Several have asked about my recent reading at the Mashuggah Cafe in St, Louis last week, so I thought I'd drop a line and share my perspective of the crime scene at Noir at The Bar. Now mind you the reading part was less important than one might think in comparison to actual space and time occupied at the little cafe on Delmar in the University City part of town that night.
I should point out first, that I had my reservation about going at all. I don't like readings. They're usually so fucking pointless and boring. But this one seemed more along the lines of, I don't know, "my kinda folk," and that's what convinced me to do it. Still, the reading part nagged me, worried me a little, not fear of public speaking but a worry along the lines of lost in translation. Something changes when fiction is read aloud, a certain dynamic, or delivery that might best be suited best for actors rather than writers, Never the less, I went anyway, for reasons, at first, selfish, I suppose, like any other unknown writer would justify the acts of performing and wagging their little tail for the treat of applause and acceptance. "I need this, it'll be good for me, get out there and meet some people." Is what I told myself. And that's what I did.
Now I won't go on about geography, travel, and hotels, because anyone whose driven the length of Illinois, or width of Kansas or Nebraska, or Texas, as I have will know, there's not much to say about it, externally anyway. But the time and space I will entertain.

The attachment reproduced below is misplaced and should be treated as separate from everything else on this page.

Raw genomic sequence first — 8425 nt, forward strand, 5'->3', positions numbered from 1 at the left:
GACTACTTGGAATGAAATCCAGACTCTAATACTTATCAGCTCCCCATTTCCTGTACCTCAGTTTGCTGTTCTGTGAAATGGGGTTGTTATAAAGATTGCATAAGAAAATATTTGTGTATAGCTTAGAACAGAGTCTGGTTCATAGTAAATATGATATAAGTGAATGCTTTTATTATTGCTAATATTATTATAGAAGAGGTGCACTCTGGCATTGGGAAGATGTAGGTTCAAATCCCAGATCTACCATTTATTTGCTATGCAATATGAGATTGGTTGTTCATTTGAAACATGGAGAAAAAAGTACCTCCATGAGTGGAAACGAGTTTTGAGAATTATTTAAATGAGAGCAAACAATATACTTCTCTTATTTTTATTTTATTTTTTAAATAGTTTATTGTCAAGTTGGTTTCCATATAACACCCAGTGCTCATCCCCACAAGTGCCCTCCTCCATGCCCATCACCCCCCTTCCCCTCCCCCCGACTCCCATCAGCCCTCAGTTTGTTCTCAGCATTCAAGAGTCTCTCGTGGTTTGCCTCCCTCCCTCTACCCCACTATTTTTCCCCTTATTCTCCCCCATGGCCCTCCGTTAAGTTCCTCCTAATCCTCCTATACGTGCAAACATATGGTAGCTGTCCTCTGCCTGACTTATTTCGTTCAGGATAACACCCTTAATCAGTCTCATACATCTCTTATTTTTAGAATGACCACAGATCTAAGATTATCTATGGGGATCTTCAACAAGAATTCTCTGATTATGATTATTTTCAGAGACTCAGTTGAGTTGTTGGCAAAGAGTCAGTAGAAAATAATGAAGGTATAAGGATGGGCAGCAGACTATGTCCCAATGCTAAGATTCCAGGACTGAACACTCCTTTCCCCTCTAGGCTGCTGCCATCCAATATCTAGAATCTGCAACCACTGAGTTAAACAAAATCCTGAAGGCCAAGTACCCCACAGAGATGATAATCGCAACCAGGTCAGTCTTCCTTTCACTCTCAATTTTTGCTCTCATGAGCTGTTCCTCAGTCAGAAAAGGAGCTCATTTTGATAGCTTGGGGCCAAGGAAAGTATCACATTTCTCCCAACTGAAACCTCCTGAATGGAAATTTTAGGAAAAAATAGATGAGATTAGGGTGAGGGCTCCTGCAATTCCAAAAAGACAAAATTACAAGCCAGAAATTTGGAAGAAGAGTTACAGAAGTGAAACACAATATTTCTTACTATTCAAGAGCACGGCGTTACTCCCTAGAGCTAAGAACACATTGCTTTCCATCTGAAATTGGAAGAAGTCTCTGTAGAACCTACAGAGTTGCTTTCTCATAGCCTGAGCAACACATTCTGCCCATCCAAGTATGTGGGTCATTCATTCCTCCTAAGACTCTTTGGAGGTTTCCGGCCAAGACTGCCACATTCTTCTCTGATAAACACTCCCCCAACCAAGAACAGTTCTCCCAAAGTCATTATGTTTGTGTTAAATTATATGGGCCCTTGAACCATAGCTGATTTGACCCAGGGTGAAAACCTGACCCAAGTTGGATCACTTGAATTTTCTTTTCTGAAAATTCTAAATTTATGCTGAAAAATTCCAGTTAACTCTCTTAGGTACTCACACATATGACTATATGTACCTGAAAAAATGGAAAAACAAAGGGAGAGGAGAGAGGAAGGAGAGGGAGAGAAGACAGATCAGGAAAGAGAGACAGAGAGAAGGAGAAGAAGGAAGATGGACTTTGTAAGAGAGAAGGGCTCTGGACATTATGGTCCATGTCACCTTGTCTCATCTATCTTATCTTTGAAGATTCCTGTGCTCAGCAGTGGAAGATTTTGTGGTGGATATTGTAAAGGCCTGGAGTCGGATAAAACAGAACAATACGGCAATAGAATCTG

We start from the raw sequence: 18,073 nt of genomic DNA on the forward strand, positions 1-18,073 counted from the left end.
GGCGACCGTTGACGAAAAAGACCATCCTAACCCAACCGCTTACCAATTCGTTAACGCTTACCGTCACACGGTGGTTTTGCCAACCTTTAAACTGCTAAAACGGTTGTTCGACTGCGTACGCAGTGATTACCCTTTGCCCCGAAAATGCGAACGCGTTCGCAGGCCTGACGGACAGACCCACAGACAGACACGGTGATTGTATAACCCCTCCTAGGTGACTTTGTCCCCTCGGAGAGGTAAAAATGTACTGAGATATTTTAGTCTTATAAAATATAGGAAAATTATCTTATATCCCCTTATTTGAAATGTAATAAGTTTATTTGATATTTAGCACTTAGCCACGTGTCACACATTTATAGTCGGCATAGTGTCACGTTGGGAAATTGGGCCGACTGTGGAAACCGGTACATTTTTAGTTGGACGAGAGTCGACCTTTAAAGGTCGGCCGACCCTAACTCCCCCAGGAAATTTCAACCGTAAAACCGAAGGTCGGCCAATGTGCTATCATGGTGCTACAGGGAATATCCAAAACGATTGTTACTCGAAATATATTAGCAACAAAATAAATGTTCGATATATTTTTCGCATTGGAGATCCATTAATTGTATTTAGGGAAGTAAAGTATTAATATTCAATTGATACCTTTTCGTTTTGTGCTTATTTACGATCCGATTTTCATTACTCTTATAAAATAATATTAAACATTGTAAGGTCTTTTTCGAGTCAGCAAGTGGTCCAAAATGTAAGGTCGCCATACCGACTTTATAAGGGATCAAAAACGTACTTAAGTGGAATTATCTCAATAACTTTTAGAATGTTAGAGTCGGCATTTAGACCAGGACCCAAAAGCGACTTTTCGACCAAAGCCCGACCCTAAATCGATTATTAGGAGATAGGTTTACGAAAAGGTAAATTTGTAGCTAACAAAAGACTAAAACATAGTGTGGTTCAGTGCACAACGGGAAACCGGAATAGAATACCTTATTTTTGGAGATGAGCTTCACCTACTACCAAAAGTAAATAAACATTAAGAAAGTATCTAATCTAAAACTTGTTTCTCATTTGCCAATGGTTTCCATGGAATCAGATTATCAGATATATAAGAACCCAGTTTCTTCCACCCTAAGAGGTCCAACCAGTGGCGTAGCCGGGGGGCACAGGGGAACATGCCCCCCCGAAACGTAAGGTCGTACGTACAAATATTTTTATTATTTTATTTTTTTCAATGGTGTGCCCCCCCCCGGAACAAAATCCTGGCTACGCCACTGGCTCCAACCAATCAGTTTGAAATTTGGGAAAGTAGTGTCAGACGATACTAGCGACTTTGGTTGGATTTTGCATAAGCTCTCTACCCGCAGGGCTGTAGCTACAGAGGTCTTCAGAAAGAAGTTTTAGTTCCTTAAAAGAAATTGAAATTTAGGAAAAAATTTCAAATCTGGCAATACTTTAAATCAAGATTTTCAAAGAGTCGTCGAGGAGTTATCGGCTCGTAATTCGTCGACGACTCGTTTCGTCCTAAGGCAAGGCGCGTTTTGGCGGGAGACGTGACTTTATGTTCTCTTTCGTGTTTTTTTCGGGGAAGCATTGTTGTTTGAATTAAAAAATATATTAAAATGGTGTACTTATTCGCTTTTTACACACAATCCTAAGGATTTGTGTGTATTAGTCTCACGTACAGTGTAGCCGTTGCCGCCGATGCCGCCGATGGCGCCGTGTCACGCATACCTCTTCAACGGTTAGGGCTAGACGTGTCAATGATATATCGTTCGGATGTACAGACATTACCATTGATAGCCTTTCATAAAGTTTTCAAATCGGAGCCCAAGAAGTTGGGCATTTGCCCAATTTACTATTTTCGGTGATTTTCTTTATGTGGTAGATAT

The space, The cafe, Mashuggah they call it, and I don't know what it means and don't really care, but it's good cafe, with wear and character that probably comes from generation of students that passed across the wood floors with their shoes full of hope and possibilities, that only the youth can understand with all their limitless passions and certain hopeful beliefs of a world that only exists for that short 4 year, ok, maybe 5 or six year period, maybe longer because some never leave that comfortable nest. I'm wandering away here. The cafe, was a tiny little coffee bar, with patina and an assortment of beers I gathered from observation. And really good coffee.
There was art on the walls, some local, some good, some not so good. I noticed some good photography and a sketch by Picasso that caught my eye early on arrival. It looked original, although I'm sure it wasn't, in the company of the Boulevard of Broken Dreams poster upstairs and flowered water color that might have come from a child.. Maybe though, one never knows anything for sure. A hand made Bob Dylan discussion group sign, of wood, I think, hung proudly above the quiet patrons focused on their laptops. I spied a few screens and most were writing something, word doc pages, and reminded me of my own twenty something days in university town cafes like The Deadwood in Iowa City, only then, it was a pen, notebook, pitcher, and an overflowing ashtray at the table.